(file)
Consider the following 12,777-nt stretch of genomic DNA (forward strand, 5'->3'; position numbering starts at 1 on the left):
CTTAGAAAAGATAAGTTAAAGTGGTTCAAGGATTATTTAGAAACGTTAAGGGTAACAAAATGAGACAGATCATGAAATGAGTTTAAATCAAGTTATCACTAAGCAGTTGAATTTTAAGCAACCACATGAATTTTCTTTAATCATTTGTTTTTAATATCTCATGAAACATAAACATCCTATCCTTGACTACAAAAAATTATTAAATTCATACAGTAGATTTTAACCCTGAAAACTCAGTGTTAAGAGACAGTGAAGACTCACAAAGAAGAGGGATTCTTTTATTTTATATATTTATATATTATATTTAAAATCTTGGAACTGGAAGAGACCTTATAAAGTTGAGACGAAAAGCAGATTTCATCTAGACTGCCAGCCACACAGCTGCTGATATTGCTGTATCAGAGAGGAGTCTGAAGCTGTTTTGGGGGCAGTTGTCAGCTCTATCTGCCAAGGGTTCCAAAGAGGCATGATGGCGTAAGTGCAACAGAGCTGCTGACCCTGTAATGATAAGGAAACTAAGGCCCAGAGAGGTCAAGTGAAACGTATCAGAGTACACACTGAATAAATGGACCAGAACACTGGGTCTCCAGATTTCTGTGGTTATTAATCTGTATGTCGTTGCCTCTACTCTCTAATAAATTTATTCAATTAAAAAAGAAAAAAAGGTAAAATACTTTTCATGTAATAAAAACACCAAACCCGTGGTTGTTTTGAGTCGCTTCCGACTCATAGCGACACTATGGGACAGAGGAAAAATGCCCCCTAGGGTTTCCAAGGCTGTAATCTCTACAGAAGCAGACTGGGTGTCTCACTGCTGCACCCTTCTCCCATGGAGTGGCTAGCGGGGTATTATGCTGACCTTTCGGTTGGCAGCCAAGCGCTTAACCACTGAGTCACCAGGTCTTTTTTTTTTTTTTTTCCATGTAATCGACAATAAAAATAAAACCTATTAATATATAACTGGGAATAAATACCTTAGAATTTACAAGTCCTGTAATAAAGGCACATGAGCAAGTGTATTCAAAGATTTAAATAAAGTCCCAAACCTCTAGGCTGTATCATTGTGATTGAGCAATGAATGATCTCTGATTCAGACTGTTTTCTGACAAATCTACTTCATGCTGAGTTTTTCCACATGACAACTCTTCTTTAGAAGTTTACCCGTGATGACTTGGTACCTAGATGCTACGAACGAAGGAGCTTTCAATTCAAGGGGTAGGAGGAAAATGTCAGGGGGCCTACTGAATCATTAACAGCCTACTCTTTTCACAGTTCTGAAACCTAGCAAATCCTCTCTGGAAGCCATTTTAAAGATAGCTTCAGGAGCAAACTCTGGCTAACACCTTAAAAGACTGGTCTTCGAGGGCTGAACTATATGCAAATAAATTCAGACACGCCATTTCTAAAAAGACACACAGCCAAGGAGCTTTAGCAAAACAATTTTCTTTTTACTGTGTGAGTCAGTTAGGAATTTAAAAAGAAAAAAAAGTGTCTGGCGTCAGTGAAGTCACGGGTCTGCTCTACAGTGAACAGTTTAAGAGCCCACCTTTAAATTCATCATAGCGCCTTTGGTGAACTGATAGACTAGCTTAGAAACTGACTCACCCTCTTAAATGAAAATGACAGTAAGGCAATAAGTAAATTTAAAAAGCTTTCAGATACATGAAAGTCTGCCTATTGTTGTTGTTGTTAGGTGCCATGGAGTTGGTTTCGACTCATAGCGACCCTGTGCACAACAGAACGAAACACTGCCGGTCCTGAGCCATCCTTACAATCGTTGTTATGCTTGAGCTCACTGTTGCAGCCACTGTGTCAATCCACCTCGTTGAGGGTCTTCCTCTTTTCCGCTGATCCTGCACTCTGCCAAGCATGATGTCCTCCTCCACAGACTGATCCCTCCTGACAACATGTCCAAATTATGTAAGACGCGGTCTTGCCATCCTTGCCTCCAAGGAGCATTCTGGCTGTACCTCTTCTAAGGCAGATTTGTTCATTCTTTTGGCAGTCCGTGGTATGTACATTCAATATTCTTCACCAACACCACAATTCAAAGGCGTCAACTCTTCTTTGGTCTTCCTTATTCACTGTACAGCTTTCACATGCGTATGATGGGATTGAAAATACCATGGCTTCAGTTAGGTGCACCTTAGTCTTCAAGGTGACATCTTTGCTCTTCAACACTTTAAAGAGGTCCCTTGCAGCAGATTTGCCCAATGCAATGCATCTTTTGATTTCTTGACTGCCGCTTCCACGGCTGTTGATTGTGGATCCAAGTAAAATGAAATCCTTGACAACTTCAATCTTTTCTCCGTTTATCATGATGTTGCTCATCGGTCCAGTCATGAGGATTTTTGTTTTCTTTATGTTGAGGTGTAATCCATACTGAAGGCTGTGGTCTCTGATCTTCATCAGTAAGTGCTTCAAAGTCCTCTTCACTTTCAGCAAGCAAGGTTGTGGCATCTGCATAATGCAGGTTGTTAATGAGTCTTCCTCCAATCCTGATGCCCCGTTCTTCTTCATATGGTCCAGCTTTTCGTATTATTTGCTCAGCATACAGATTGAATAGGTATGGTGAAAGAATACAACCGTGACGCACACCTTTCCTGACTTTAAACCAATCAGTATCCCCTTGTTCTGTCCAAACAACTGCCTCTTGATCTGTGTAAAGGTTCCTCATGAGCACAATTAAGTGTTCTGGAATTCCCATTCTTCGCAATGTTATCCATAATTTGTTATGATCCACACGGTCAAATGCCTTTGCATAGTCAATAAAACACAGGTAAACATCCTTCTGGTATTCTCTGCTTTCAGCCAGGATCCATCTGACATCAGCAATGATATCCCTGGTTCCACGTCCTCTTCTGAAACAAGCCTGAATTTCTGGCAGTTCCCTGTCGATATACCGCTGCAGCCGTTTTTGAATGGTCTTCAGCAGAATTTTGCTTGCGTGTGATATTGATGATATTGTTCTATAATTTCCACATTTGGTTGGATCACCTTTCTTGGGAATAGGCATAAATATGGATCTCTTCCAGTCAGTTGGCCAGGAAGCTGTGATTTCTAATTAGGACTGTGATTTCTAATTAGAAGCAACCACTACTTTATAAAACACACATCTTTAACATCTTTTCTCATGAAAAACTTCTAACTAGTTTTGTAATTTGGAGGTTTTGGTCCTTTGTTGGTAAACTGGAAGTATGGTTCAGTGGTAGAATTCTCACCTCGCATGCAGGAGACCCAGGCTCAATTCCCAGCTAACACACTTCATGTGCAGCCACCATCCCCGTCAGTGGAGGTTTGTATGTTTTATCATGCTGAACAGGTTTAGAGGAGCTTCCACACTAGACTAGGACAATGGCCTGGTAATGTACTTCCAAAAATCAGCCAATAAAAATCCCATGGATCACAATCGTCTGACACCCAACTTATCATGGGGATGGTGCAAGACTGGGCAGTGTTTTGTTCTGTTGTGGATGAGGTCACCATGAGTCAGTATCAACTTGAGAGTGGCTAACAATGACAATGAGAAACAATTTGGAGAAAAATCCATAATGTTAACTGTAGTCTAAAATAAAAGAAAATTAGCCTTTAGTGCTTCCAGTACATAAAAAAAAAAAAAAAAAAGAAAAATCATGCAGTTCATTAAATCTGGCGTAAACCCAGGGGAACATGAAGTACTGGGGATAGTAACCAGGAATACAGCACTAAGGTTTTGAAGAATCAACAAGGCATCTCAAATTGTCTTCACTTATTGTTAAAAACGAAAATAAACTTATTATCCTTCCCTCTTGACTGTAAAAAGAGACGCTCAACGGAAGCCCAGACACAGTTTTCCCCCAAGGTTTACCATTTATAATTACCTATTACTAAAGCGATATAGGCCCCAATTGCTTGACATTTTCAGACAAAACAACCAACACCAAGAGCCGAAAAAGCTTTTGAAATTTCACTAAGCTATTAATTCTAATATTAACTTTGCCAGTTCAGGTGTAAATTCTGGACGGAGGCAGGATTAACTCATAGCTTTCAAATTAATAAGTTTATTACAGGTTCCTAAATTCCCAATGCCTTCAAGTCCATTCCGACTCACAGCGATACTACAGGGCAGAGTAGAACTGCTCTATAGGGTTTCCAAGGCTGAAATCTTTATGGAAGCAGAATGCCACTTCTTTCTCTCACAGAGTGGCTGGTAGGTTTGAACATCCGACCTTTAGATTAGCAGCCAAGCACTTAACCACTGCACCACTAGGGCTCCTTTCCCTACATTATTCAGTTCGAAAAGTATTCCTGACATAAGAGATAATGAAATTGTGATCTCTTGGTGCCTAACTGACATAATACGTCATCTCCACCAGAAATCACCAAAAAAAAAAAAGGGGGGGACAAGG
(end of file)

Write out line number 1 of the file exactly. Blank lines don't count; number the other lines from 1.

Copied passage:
Consider the following 12,777-nt stretch of genomic DNA (forward strand, 5'->3'; position numbering starts at 1 on the left):